The Rev. Jeff Clinger says that getting the call to become the Great Plains Conference’s director of congregational excellence was “absolutely unexpected” and that he was “incredibly humbled” to receive the appointment from Bishop Ruben Saenz Jr.
Clinger, who turned 42 on Valentine's Day, has been the senior pastor at Topeka First United Methodist Church since 2015. He succeeds the Rev. Nathan Stanton, who is stepping aside from the position after a diagnosis of ALS in August 2020.
“The cabinet and I spent much time in prayer, discussion, evaluation, and discernment of candidates for the director of congregational excellence before Jeff was determined to succeed Nathan Stanton,” Bishop Saenz wrote in an email. “The more we prayed, discussed, and discerned, the clearer we became that Jeff was the right person for the position.”
Those criteria were shared with Clinger when Bishop Saenz approached him about serving in this new role.
“I looked at the list and thought, ‘OK, I check a whole lot of those boxes. I have a whole lot of those experiences and personality traits,’” Clinger said.
The congregational excellence team provides resourcing for ministries associated with mercy and justice, disaster response, camping, lay leadership, campus ministries, and intergenerational discipleship, among other ministries.
Clinger, who takes the new role when the appointment year begins July 1, said he’s been a longtime admirer of Stanton, and as a member of the Vital Congregations team in the conference since 2014, got to see much of his predecessor’s work in action. Stanton added the duties of congregational excellence leader to the work he was already doing in new church development.
“I thought, what a gigantic ask to get one person to do all this work,” Clinger recalled. “And then he just excelled at it. His grace and his humor and his rock-solid, steadfast demeanor just did incredible work.”
When Stanton, whom Clinger considers a close friend, received the diagnosis and would inevitably need to step aside, “I thought ‘What gigantic shoes to fill’ and ‘What a daunting task it will be for someone to follow him,’” Clinger recalled.
Clinger said he’s been impressed with his dealings with the congregational excellence staff as a pastor.
“I’ve been able to watch them do excellent work over the past couple of years, and I’m excited about stepping into a deeper relationship with them in this position,” he said. “I’m really excited to work with that team of excellent, faithful humans doing excellent ministry.”
An Overland Park native who moved to Tonganoxie at age 8, Clinger said he considers Lawrence First UMC his home church and was grateful for the guidance from the Rev. Dr. Virgil Brady, the church’s pastor, and Revs. Mitch and Jan Todd, his youth leaders at the time.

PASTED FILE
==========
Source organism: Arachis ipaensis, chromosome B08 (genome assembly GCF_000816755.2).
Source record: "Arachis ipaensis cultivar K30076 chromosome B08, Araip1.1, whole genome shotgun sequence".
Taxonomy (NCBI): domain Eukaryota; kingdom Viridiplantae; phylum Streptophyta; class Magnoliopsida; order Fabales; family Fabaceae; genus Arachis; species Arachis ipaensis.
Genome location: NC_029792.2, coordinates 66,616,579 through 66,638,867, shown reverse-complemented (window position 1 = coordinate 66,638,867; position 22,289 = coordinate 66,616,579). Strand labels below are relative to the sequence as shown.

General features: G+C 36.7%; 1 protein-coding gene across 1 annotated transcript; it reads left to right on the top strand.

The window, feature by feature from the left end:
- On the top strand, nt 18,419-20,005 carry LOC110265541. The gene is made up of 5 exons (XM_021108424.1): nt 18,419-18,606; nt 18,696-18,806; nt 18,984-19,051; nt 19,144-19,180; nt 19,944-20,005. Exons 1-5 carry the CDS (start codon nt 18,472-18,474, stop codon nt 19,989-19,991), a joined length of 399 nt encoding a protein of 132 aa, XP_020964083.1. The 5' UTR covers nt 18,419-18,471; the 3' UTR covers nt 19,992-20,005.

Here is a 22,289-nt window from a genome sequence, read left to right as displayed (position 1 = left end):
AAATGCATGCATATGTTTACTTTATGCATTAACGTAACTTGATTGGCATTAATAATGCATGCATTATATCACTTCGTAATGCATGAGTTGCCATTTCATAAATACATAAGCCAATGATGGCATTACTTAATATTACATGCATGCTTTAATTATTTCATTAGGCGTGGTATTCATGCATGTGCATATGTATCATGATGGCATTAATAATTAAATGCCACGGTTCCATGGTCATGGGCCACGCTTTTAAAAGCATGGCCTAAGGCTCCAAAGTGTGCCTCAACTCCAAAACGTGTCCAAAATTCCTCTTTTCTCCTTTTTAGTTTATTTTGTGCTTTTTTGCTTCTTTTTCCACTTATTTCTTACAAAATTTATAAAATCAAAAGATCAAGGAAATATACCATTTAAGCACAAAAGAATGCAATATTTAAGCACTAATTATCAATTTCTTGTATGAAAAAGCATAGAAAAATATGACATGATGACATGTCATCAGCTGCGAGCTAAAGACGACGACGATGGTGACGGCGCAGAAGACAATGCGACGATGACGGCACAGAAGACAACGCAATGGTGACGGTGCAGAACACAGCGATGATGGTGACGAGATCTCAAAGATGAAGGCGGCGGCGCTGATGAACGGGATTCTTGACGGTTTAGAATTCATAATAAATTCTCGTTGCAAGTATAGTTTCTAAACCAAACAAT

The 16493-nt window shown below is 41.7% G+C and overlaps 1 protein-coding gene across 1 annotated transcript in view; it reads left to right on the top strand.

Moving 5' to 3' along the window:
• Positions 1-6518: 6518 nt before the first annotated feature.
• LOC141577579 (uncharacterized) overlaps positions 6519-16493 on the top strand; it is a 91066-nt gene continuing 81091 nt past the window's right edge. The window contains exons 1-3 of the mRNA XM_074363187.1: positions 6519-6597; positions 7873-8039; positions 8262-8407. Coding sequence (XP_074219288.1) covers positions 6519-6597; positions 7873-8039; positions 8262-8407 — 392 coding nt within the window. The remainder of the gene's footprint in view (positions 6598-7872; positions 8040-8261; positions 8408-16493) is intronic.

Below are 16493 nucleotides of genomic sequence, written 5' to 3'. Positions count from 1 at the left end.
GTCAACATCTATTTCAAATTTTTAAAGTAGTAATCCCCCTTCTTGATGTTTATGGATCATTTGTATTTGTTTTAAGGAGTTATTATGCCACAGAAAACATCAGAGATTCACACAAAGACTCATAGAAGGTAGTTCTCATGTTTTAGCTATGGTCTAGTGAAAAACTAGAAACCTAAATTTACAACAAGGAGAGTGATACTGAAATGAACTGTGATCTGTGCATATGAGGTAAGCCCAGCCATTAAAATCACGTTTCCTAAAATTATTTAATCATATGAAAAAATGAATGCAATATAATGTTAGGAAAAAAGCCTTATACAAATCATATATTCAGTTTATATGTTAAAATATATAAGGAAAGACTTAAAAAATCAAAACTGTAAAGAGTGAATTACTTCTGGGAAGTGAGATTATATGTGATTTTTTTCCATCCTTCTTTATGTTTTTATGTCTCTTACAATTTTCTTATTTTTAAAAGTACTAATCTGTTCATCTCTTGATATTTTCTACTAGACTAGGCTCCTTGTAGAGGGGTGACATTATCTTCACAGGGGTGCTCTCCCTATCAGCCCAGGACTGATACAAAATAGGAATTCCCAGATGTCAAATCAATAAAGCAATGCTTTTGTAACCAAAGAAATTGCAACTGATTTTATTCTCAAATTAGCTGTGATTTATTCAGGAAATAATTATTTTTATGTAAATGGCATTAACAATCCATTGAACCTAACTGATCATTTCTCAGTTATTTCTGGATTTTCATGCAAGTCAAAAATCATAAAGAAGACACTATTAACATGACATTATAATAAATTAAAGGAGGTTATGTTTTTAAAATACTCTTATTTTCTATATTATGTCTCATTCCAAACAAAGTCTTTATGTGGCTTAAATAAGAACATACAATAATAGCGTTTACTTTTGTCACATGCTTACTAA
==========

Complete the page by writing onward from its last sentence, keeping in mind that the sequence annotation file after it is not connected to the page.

Clinger earned a bachelor’s degree in religion from Nebraska Wesleyan University and a master’s of divinity from Garrett-Evangelical Theological Seminary. After several years at churches in Indiana, he returned to the Great Plains as an associate pastor at Church of the Resurrection and pastor at churches in Easton, Leavenworth Southern Heights and Tonganoxie.
He became pastor at Topeka First in 2015, being told by the Rev. Kay Scarbrough, his district superintendent at the time, that the church had a longing to become more missional.
The church did not have a mission team at the time, Clinger said, and a lay group formed to drive more outreach for the church.
“I am proud of creating the space and facilitating the emergence of that,” he said.
That group has since grown, Clinger said, to become a model of the church in the 21st century, reaching out thanks to the Good Neighbor Experiment to its part of the capital city. One of its earliest efforts — “Cocoa, Cookies and Carols” following Topeka’s Christmas parade — was moved to Evergy Plaza and expanded thanks to the work of the laity, he said.
“We can be in mission in all those places where we work and live and play,” he said.
Clinger’s wife, Heather, is administrative assistant for the clergy excellence team at the conference office in Topeka. They have two children: Hannah, 13; and Joshua, who turns 10 later this month.
Bishop Saenz said he was expecting great accomplishments from Clinger and the congregational excellence team.
“Jeff is at the generational age that understands and connects with the generations ahead and behind him,” the bishop wrote. “His pastoral experience and insights will benefit the cabinet with support strategies that will help increase the number of vital congregations and new faith communities throughout our conference.”
The world and the church have changed because of COVID-19, the bishop said, and hybrid churches are a necessity for worship and mission.
“Jeff will do bridge-work,” Bishop Saenz said. “His primary task will be to resource existing churches and laity with the tools and resources for fruitful ministry – and to help us prepare the church of tomorrow for the next socially aware, diverse, hyper-connected, tech-savvy, tech-immersed, digital ‘screen-ager,’ spiritual-but-not-religious generation.”